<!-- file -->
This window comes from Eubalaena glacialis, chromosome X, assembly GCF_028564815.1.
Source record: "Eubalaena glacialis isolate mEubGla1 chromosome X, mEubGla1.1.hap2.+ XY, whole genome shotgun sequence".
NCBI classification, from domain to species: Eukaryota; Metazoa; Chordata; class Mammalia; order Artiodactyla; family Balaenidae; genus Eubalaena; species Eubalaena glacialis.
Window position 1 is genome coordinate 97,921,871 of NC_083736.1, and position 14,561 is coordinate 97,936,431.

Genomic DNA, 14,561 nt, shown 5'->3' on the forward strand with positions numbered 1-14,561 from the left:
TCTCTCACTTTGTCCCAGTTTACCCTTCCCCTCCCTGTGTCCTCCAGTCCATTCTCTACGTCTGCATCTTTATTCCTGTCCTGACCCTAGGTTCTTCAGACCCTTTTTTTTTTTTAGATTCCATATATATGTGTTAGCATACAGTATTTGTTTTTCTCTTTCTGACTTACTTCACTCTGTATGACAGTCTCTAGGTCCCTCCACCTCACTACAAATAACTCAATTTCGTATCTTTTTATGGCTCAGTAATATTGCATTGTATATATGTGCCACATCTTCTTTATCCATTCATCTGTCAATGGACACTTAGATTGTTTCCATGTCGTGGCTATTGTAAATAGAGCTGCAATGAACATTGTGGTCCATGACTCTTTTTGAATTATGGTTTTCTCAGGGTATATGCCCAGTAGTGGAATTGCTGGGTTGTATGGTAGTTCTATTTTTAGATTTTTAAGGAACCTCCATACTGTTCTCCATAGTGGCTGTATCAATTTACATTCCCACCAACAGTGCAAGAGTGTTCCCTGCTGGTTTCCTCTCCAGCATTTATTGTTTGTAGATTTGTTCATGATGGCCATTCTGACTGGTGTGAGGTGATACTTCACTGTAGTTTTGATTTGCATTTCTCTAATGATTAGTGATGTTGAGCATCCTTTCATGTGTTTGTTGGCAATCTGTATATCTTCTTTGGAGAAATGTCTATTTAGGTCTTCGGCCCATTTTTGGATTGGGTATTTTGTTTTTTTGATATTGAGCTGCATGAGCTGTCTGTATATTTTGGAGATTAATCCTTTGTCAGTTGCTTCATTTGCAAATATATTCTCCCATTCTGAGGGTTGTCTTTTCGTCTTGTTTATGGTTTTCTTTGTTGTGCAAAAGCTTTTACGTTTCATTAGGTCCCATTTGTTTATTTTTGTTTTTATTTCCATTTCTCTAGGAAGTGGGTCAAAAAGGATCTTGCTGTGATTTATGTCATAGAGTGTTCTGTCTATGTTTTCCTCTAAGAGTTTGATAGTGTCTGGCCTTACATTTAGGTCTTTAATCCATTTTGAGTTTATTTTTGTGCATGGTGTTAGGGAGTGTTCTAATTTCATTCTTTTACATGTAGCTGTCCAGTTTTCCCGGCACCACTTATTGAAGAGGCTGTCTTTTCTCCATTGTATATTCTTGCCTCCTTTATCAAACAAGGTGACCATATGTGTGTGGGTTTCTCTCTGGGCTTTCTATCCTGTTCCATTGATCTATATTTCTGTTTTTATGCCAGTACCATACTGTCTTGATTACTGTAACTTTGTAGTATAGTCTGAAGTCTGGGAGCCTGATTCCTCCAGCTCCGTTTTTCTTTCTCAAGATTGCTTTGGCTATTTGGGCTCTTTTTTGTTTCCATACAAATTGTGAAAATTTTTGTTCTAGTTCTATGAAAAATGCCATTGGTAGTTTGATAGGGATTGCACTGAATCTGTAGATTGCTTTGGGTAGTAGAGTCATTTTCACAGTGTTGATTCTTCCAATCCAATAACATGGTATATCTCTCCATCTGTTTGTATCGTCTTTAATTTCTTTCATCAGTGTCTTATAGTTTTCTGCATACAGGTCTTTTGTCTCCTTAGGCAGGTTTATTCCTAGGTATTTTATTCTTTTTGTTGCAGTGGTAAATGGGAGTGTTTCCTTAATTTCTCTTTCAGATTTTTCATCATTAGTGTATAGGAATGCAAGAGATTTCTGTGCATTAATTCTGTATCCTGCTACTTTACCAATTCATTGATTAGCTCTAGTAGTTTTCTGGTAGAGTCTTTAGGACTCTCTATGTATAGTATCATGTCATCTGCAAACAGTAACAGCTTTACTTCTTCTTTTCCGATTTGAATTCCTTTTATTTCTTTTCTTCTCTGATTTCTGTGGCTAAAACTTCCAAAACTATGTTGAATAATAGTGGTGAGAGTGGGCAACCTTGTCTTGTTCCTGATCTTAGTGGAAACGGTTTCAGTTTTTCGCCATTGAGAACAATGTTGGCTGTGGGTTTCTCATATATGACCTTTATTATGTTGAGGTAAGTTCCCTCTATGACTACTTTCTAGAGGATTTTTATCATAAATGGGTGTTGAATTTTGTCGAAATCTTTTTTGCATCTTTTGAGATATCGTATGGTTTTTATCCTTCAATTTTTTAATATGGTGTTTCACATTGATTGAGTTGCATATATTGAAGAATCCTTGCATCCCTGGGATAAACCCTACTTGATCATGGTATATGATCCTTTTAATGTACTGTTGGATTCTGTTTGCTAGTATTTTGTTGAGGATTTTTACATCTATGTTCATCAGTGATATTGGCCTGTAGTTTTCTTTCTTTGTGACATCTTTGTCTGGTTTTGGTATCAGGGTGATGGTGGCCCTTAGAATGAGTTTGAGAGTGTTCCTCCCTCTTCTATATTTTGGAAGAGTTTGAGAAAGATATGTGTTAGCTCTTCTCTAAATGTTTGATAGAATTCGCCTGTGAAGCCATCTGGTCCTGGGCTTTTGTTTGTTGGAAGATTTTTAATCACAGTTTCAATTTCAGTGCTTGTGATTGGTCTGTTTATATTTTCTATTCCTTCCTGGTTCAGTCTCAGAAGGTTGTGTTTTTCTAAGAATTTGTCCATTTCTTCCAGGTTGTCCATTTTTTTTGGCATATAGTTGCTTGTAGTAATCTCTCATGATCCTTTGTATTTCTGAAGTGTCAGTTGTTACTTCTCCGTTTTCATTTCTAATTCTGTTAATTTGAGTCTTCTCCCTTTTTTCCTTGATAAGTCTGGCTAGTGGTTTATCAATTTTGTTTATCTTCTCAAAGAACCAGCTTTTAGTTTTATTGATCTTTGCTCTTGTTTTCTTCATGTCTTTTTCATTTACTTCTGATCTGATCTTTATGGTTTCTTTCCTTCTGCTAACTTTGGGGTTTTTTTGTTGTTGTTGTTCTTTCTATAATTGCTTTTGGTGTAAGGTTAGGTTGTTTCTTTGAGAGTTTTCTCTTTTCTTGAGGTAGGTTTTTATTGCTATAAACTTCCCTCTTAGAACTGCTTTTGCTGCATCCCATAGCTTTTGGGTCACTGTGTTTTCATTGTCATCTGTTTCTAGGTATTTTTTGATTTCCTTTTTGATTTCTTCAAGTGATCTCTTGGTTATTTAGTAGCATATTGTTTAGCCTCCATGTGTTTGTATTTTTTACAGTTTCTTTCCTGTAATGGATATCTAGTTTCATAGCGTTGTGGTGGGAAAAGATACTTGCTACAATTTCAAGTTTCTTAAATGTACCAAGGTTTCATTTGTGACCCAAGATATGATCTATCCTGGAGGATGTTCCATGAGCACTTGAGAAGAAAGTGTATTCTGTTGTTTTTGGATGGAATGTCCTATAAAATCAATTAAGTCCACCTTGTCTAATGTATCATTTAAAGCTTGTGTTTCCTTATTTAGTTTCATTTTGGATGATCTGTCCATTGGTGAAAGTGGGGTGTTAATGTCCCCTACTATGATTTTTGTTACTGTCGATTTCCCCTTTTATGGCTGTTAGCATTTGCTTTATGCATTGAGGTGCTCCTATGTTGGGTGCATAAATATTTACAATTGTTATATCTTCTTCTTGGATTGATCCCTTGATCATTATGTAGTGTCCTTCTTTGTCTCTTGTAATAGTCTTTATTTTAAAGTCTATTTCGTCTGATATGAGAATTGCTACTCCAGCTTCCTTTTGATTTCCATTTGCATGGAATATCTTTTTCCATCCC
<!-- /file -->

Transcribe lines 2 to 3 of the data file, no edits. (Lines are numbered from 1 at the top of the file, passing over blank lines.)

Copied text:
Source record: "Eubalaena glacialis isolate mEubGla1 chromosome X, mEubGla1.1.hap2.+ XY, whole genome shotgun sequence".
NCBI classification, from domain to species: Eukaryota; Metazoa; Chordata; class Mammalia; order Artiodactyla; family Balaenidae; genus Eubalaena; species Eubalaena glacialis.